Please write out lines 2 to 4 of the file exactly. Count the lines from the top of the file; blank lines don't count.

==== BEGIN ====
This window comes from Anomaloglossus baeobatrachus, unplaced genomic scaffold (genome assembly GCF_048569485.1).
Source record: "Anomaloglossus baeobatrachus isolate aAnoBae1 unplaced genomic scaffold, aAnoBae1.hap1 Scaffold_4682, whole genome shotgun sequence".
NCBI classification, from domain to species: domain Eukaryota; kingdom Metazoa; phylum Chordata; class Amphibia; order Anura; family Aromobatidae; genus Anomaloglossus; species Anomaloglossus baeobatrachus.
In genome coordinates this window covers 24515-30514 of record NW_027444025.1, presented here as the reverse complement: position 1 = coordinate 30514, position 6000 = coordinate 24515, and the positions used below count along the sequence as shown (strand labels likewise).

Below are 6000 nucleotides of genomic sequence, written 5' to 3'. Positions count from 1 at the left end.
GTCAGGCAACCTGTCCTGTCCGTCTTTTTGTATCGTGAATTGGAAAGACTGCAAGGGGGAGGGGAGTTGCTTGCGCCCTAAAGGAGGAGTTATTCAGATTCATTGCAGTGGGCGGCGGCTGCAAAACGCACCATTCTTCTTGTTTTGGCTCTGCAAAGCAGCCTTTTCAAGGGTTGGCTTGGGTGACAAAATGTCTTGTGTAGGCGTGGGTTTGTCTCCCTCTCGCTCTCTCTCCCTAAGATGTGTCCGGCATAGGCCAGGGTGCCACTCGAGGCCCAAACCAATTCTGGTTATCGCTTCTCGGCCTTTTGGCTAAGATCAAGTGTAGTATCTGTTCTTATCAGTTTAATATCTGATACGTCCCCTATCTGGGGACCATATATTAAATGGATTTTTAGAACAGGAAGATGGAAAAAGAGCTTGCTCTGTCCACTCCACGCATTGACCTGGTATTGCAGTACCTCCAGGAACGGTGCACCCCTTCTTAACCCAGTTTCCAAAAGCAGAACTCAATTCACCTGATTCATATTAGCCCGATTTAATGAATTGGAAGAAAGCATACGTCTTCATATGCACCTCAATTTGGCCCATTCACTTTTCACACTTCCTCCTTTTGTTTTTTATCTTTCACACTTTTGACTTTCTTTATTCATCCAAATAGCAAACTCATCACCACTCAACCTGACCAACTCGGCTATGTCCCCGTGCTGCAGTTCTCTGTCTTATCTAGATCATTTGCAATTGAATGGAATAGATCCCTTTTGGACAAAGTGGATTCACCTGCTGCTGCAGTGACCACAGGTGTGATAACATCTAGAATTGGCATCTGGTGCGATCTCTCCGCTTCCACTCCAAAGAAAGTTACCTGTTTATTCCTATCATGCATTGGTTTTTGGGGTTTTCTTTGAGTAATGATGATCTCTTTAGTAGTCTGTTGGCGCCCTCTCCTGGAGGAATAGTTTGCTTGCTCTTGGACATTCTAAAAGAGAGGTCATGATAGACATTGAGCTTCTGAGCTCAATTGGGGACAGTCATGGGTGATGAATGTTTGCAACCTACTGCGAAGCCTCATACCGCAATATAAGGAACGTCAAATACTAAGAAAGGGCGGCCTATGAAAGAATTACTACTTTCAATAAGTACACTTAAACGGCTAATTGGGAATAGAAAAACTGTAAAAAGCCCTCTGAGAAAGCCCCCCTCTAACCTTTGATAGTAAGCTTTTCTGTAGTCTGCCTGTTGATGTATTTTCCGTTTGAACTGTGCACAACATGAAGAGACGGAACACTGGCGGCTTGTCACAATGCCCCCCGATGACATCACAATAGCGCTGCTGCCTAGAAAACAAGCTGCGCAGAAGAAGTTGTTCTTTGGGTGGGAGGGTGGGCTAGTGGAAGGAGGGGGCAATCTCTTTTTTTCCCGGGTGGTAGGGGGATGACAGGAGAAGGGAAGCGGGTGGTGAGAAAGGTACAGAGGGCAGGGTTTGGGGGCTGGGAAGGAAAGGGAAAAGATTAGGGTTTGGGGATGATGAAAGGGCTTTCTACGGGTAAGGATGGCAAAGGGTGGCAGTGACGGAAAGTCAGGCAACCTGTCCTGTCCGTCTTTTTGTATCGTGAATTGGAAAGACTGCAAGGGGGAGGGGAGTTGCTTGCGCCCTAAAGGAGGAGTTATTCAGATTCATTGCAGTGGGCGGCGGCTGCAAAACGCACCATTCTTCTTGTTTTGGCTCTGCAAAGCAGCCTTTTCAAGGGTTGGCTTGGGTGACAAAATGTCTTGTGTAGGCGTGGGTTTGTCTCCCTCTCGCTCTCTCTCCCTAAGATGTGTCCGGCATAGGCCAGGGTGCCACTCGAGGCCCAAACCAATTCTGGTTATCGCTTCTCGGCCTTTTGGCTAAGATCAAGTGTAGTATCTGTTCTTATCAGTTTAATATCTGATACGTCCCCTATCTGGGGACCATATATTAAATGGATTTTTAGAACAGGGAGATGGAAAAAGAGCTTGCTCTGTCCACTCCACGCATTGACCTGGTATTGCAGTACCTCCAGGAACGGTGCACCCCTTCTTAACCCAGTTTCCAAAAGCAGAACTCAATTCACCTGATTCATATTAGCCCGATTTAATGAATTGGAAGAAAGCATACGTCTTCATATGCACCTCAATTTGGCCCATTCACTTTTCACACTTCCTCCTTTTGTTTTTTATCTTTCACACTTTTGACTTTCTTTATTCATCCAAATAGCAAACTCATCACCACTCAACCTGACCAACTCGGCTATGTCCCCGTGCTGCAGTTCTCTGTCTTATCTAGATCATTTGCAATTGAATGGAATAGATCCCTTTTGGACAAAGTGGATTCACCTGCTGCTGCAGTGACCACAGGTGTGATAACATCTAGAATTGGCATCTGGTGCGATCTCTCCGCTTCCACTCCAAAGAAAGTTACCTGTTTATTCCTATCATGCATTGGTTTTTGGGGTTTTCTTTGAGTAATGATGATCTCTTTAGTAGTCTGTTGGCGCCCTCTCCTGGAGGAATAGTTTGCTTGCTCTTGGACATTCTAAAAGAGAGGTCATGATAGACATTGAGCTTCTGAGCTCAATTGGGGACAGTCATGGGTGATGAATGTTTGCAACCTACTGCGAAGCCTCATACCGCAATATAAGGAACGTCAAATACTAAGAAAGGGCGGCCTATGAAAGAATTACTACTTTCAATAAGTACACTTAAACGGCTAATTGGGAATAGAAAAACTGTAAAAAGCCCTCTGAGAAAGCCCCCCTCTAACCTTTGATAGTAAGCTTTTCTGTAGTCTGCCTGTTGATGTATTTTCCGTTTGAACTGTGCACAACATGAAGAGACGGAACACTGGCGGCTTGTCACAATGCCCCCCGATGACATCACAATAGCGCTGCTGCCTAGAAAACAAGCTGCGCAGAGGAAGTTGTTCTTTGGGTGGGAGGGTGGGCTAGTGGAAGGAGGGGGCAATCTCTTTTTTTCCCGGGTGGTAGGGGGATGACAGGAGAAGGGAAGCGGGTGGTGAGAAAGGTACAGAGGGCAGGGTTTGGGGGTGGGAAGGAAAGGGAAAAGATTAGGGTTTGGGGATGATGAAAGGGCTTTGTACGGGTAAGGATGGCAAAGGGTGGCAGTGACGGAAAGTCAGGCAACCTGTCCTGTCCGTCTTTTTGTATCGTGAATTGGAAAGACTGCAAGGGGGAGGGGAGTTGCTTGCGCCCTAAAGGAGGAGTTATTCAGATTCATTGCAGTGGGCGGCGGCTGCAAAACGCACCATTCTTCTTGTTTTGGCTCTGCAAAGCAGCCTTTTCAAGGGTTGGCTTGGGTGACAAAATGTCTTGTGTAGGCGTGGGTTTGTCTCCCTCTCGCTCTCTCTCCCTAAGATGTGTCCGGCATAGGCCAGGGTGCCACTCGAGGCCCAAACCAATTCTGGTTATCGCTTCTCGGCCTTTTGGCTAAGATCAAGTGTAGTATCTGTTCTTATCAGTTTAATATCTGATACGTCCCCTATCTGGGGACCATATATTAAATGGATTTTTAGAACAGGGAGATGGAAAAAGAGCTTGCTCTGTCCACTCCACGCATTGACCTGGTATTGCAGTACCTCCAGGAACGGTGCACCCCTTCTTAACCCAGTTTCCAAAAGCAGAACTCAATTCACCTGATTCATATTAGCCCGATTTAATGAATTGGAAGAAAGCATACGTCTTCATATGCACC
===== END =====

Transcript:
Source record: "Anomaloglossus baeobatrachus isolate aAnoBae1 unplaced genomic scaffold, aAnoBae1.hap1 Scaffold_4682, whole genome shotgun sequence".
NCBI classification, from domain to species: domain Eukaryota; kingdom Metazoa; phylum Chordata; class Amphibia; order Anura; family Aromobatidae; genus Anomaloglossus; species Anomaloglossus baeobatrachus.
In genome coordinates this window covers 24515-30514 of record NW_027444025.1, presented here as the reverse complement: position 1 = coordinate 30514, position 6000 = coordinate 24515, and the positions used below count along the sequence as shown (strand labels likewise).